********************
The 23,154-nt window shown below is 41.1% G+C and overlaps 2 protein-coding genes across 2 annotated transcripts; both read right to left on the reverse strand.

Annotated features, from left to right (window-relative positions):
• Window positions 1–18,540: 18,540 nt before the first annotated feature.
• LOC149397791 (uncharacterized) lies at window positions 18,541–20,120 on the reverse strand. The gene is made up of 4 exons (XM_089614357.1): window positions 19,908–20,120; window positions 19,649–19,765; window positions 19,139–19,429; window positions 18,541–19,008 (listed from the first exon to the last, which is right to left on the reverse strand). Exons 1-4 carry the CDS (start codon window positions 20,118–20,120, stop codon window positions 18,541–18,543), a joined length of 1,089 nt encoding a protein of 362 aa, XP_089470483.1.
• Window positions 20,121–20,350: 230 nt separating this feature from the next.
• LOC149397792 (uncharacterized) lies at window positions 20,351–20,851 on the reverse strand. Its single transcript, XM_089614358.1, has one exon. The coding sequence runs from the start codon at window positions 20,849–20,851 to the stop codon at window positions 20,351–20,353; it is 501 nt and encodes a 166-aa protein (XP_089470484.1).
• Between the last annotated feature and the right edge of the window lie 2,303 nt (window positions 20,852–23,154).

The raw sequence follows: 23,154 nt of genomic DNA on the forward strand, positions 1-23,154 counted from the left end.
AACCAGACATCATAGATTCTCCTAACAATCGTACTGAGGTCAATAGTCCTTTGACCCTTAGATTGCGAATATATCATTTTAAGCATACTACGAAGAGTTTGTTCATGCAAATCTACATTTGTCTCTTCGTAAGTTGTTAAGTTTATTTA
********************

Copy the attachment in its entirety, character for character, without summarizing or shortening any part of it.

The 23,154-nt window shown below is 41.1% G+C and overlaps 2 protein-coding genes across 2 annotated transcripts; both read right to left on the reverse strand.

Annotated features, from left to right (window-relative positions):
• Window positions 1–18,540: 18,540 nt before the first annotated feature.
• LOC149397791 (uncharacterized) lies at window positions 18,541–20,120 on the reverse strand. The gene is made up of 4 exons (XM_089614357.1): window positions 19,908–20,120; window positions 19,649–19,765; window positions 19,139–19,429; window positions 18,541–19,008 (listed from the first exon to the last, which is right to left on the reverse strand). Exons 1-4 carry the CDS (start codon window positions 20,118–20,120, stop codon window positions 18,541–18,543), a joined length of 1,089 nt encoding a protein of 362 aa, XP_089470483.1.
• Window positions 20,121–20,350: 230 nt separating this feature from the next.
• LOC149397792 (uncharacterized) lies at window positions 20,351–20,851 on the reverse strand. Its single transcript, XM_089614358.1, has one exon. The coding sequence runs from the start codon at window positions 20,849–20,851 to the stop codon at window positions 20,351–20,353; it is 501 nt and encodes a 166-aa protein (XP_089470484.1).
• Between the last annotated feature and the right edge of the window lie 2,303 nt (window positions 20,852–23,154).

The raw sequence follows: 23,154 nt of genomic DNA on the forward strand, positions 1-23,154 counted from the left end.
AACCAGACATCATAGATTCTCCTAACAATCGTACTGAGGTCAATAGTCCTTTGACCCTTAGATTGCGAATATATCATTTTAAGCATACTACGAAGAGTTTGTTCATGCAAATCTACATTTGTCTCTTCGTAAGTTGTTAAGTTTATTTA